A Putnam County man convicted of multiple counts of sex with minors under his care failed to convince the Indiana Court of Appeals that evidence against him was improperly admitted in his bench trial.
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  1. The appellate court just said doctors can be sued for reporting child abuse. The most dangerous form of child abuse with the highest mortality rate of any form of child abuse (between 6% and 9% according to the below listed studies). Now doctors will be far less likely to report this form of dangerous child abuse in Indiana. If you want to know what this is, google the names Lacey Spears, Julie Conley (and look at what happened when uninformed judges returned that child against medical advice), Hope Ybarra, and Dixie Blanchard. Here is some really good reporting on what this allegation was: http://media.star-telegram.com/Munchausenmoms/ Here are the two research papers: http://www.sciencedirect.com/science/article/pii/0145213487900810 http://www.sciencedirect.com/science/article/pii/S0145213403000309 25% of sibling are dead in that second study. 25%!!! Unbelievable ruling. Chilling. Wrong.

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  3. Mr. Levin says that the BMV engaged in misconduct--that the BMV (or, rather, someone in the BMV) knew Indiana motorists were being overcharged fees but did nothing to correct the situation. Such misconduct, whether engaged in by one individual or by a group, is called theft (defined as knowingly or intentionally exerting unauthorized control over the property of another person with the intent to deprive the other person of the property's value or use). Theft is a crime in Indiana (as it still is in most of the civilized world). One wonders, then, why there have been no criminal prosecutions of BMV officials for this theft? Government misconduct doesn't occur in a vacuum. An individual who works for or oversees a government agency is responsible for the misconduct. In this instance, somebody (or somebodies) with the BMV, at some time, knew Indiana motorists were being overcharged. What's more, this person (or these people), even after having the error of their ways pointed out to them, did nothing to fix the problem. Instead, the overcharges continued. Thus, the taxpayers of Indiana are also on the hook for the millions of dollars in attorneys fees (for both sides; the BMV didn't see fit to avail itself of the services of a lawyer employed by the state government) that had to be spent in order to finally convince the BMV that stealing money from Indiana motorists was a bad thing. Given that the BMV official(s) responsible for this crime continued their misconduct, covered it up, and never did anything until the agency reached an agreeable settlement, it seems the statute of limitations for prosecuting these folks has not yet run. I hope our Attorney General is paying attention to this fiasco and is seriously considering prosecution. Indiana, the state that works . . . for thieves.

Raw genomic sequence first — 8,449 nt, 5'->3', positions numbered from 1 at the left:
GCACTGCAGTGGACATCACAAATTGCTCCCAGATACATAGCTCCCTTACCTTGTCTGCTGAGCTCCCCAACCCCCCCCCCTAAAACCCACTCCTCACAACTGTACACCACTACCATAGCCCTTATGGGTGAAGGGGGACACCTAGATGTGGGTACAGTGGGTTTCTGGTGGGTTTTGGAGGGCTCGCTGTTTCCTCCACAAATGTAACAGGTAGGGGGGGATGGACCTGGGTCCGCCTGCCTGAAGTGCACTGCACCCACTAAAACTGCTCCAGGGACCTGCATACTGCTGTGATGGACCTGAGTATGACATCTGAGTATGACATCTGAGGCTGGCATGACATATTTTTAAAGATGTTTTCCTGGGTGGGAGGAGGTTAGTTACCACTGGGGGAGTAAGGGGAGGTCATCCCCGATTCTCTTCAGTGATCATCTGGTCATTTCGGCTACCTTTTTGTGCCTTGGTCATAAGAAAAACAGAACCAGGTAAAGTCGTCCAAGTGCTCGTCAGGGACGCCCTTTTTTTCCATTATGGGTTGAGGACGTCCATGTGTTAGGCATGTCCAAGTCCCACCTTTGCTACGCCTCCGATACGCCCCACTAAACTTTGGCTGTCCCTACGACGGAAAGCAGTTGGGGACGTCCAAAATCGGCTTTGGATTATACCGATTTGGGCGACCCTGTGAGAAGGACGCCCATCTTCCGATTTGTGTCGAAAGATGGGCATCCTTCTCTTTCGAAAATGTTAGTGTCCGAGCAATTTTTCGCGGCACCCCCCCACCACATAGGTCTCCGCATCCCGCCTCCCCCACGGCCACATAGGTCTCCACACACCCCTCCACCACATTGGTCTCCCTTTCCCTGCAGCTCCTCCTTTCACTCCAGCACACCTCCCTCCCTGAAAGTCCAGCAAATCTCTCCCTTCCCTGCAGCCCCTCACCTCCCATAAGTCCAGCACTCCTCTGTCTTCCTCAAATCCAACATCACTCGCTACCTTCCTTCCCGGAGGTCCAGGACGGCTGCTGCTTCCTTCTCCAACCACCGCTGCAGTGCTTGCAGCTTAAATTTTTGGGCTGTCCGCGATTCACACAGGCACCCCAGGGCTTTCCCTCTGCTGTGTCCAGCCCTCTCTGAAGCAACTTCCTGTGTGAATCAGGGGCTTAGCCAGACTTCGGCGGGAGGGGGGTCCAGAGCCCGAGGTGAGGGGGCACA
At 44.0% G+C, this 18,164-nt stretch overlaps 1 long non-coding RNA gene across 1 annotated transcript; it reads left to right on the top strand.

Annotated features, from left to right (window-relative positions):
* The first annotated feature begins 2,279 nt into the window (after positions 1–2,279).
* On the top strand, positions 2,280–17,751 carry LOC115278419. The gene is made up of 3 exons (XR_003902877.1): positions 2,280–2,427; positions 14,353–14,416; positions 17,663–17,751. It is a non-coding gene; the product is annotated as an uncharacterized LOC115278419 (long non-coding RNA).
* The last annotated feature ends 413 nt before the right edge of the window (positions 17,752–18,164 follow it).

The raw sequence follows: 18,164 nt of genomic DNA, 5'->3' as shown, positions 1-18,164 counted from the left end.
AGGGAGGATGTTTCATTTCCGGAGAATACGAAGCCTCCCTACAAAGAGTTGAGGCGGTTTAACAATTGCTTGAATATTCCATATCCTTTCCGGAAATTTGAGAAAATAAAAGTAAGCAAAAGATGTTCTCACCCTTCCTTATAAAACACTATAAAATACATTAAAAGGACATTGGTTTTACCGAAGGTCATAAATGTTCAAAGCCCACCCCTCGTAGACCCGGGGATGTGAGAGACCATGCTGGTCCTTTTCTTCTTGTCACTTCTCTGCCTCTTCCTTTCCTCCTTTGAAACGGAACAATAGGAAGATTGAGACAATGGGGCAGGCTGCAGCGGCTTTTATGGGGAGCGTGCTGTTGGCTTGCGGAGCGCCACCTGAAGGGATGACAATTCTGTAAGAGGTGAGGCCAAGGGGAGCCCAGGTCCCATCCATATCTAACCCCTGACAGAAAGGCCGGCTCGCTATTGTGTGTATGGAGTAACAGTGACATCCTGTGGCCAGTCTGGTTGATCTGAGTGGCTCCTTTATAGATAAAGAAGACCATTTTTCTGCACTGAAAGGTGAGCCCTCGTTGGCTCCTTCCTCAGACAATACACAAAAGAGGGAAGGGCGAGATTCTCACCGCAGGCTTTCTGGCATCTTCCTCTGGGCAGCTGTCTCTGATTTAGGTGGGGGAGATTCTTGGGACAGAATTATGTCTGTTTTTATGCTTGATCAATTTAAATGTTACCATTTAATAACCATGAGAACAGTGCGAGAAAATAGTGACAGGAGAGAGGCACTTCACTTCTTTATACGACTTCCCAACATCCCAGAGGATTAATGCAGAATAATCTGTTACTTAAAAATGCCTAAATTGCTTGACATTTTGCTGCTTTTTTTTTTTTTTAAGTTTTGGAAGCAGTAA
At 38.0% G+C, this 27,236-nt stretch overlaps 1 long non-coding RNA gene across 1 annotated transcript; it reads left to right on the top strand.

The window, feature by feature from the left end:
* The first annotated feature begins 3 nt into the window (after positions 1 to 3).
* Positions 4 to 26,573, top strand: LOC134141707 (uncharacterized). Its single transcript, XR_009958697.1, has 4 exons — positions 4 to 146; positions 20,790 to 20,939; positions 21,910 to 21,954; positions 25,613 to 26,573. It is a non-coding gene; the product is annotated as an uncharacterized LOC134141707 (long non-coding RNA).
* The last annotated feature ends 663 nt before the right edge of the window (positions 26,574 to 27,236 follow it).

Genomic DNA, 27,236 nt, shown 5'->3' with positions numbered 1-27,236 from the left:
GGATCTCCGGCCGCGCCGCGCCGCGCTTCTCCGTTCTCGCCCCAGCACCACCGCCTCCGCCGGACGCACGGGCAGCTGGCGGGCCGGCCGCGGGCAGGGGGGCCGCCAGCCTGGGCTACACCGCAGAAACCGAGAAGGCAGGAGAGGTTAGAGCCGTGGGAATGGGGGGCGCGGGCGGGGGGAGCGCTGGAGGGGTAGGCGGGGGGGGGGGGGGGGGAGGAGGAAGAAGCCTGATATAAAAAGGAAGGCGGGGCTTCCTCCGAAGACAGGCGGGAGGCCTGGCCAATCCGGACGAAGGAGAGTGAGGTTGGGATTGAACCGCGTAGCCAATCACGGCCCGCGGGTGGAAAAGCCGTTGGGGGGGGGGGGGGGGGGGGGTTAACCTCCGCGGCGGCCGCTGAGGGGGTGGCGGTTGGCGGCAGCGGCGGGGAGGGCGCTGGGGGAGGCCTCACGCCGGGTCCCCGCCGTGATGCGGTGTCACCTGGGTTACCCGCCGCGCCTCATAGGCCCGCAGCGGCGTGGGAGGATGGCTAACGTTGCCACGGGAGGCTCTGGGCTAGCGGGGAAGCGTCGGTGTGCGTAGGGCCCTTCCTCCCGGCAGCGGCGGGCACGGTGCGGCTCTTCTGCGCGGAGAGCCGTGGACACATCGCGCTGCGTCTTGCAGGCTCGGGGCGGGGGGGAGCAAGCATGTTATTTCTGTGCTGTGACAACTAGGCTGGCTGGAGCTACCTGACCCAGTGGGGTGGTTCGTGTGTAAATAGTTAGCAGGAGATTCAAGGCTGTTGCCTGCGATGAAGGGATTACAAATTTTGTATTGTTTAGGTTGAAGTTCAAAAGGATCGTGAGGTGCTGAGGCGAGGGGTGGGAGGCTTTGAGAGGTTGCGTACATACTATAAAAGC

4. I'm glad that attorney Carl Hayes, who represented the BMV in this case, is able to say that his client "is pleased to have resolved the issue". Everyone makes mistakes, even bureaucratic behemoths like Indiana's BMV. So to some extent we need to be forgiving of such mistakes. But when those mistakes are going to cost Indiana taxpayers millions of dollars to rectify (because neither plaintiff's counsel nor Mr. Hayes gave freely of their services, and the BMV, being a state-funded agency, relies on taxpayer dollars to pay these attorneys their fees), the agency doesn't have a right to feel "pleased to have resolved the issue". One is left wondering why the BMV feels so pleased with this resolution? The magnitude of the agency's overcharges might suggest to some that, perhaps, these errors were more than mere oversight. Could this be why the agency is so "pleased" with this resolution? Will Indiana motorists ever be assured that the culture of incompetence (if not worse) that the BMV seems to have fostered is no longer the status quo? Or will even more "overcharges" and lawsuits result? It's fairly obvious who is really "pleased to have resolved the issue", and it's not Indiana's taxpayers who are on the hook for the legal fees generated in these cases.

  5. From the article's fourth paragraph: "Her work underscores the blurry lines in Russia between the government and businesses . . ." Obviously, the author of this piece doesn't pay much attention to the "blurry lines" between government and businesses that exist in the United States. And I'm not talking only about Trump's alleged conflicts of interest. When lobbyists for major industries (pharmaceutical, petroleum, insurance, etc) have greater access to this country's elected representatives than do everyday individuals (i.e., voters), then I would say that the lines between government and business in the United States are just as blurry, if not more so, than in Russia.